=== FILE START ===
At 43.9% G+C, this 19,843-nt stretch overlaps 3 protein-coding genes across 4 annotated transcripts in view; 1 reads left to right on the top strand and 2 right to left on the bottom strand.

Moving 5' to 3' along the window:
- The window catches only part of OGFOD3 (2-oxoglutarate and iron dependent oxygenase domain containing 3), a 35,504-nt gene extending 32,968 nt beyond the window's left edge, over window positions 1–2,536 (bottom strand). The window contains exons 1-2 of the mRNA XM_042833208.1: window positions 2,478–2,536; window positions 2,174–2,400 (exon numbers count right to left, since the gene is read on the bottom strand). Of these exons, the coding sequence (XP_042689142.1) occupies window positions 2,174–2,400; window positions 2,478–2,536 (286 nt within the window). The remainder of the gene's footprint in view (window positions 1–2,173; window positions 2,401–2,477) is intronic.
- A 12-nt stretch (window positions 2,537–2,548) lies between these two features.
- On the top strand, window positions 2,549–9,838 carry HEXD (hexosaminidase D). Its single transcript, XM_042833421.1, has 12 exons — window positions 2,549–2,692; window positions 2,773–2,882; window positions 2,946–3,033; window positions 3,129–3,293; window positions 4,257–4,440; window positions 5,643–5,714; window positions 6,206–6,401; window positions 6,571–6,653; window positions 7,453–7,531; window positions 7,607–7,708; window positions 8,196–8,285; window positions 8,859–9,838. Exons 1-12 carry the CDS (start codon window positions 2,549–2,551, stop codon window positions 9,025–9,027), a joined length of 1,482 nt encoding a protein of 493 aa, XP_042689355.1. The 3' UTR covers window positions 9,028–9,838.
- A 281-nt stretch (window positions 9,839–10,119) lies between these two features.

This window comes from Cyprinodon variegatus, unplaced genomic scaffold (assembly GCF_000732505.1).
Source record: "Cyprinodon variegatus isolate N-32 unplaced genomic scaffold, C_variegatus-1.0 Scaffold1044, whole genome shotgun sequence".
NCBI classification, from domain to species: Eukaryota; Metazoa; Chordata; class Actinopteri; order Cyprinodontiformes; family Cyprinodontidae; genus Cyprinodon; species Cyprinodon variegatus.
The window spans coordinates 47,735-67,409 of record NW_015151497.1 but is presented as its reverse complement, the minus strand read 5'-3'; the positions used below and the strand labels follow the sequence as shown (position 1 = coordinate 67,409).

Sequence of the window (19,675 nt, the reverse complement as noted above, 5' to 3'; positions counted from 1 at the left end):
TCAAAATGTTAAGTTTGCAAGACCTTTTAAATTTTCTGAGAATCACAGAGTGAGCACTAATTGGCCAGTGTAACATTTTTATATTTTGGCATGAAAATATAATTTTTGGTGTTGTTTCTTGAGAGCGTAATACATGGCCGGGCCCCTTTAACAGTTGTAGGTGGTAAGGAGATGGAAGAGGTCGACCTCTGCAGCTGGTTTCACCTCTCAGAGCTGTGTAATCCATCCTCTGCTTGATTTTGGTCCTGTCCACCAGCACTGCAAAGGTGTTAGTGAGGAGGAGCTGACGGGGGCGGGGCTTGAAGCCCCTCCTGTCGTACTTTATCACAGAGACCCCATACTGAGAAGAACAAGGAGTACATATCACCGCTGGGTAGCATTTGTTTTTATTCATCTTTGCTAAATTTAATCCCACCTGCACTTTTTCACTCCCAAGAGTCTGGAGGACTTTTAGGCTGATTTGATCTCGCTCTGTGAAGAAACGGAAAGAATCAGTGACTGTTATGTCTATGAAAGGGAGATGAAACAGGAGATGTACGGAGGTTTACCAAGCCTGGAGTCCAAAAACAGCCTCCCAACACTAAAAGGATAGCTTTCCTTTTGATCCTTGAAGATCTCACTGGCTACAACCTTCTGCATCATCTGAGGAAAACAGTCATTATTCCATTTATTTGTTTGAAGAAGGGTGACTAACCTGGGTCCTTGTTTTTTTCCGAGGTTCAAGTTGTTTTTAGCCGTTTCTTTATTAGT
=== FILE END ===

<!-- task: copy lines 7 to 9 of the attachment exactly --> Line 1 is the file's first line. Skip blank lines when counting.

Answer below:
This window comes from Cyprinodon variegatus, unplaced genomic scaffold (assembly GCF_000732505.1).
Source record: "Cyprinodon variegatus isolate N-32 unplaced genomic scaffold, C_variegatus-1.0 Scaffold1044, whole genome shotgun sequence".
NCBI classification, from domain to species: Eukaryota; Metazoa; Chordata; class Actinopteri; order Cyprinodontiformes; family Cyprinodontidae; genus Cyprinodon; species Cyprinodon variegatus.